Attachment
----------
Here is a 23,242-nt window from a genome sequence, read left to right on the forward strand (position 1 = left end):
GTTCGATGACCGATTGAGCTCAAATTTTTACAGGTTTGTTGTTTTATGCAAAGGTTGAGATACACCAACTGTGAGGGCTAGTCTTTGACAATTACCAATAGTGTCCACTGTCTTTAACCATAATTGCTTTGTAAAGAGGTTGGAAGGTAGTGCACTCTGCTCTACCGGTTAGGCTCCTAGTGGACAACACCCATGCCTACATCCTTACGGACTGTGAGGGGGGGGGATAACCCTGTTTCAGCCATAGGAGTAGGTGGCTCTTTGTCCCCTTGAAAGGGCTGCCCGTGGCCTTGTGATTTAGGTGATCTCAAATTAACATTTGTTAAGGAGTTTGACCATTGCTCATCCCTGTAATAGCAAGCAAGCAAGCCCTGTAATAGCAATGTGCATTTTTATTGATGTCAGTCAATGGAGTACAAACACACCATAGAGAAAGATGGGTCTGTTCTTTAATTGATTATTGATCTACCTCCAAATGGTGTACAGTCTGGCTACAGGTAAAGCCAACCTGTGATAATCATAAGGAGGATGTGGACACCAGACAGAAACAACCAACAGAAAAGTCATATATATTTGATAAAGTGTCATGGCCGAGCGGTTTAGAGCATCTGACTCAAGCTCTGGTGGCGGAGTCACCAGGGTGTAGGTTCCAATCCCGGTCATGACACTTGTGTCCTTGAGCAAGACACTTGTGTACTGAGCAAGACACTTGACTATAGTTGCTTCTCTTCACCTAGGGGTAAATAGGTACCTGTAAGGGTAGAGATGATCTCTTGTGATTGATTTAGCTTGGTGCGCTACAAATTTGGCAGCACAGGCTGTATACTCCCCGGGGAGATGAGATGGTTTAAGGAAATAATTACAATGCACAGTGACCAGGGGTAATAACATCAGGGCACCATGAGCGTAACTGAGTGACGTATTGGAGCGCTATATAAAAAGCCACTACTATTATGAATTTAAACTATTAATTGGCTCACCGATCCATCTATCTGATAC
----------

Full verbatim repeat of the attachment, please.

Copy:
Here is a 23,242-nt window from a genome sequence, read left to right on the forward strand (position 1 = left end):
GTTCGATGACCGATTGAGCTCAAATTTTTACAGGTTTGTTGTTTTATGCAAAGGTTGAGATACACCAACTGTGAGGGCTAGTCTTTGACAATTACCAATAGTGTCCACTGTCTTTAACCATAATTGCTTTGTAAAGAGGTTGGAAGGTAGTGCACTCTGCTCTACCGGTTAGGCTCCTAGTGGACAACACCCATGCCTACATCCTTACGGACTGTGAGGGGGGGGGATAACCCTGTTTCAGCCATAGGAGTAGGTGGCTCTTTGTCCCCTTGAAAGGGCTGCCCGTGGCCTTGTGATTTAGGTGATCTCAAATTAACATTTGTTAAGGAGTTTGACCATTGCTCATCCCTGTAATAGCAAGCAAGCAAGCCCTGTAATAGCAATGTGCATTTTTATTGATGTCAGTCAATGGAGTACAAACACACCATAGAGAAAGATGGGTCTGTTCTTTAATTGATTATTGATCTACCTCCAAATGGTGTACAGTCTGGCTACAGGTAAAGCCAACCTGTGATAATCATAAGGAGGATGTGGACACCAGACAGAAACAACCAACAGAAAAGTCATATATATTTGATAAAGTGTCATGGCCGAGCGGTTTAGAGCATCTGACTCAAGCTCTGGTGGCGGAGTCACCAGGGTGTAGGTTCCAATCCCGGTCATGACACTTGTGTCCTTGAGCAAGACACTTGTGTACTGAGCAAGACACTTGACTATAGTTGCTTCTCTTCACCTAGGGGTAAATAGGTACCTGTAAGGGTAGAGATGATCTCTTGTGATTGATTTAGCTTGGTGCGCTACAAATTTGGCAGCACAGGCTGTATACTCCCCGGGGAGATGAGATGGTTTAAGGAAATAATTACAATGCACAGTGACCAGGGGTAATAACATCAGGGCACCATGAGCGTAACTGAGTGACGTATTGGAGCGCTATATAAAAAGCCACTACTATTATGAATTTAAACTATTAATTGGCTCACCGATCCATCTATCTGATAC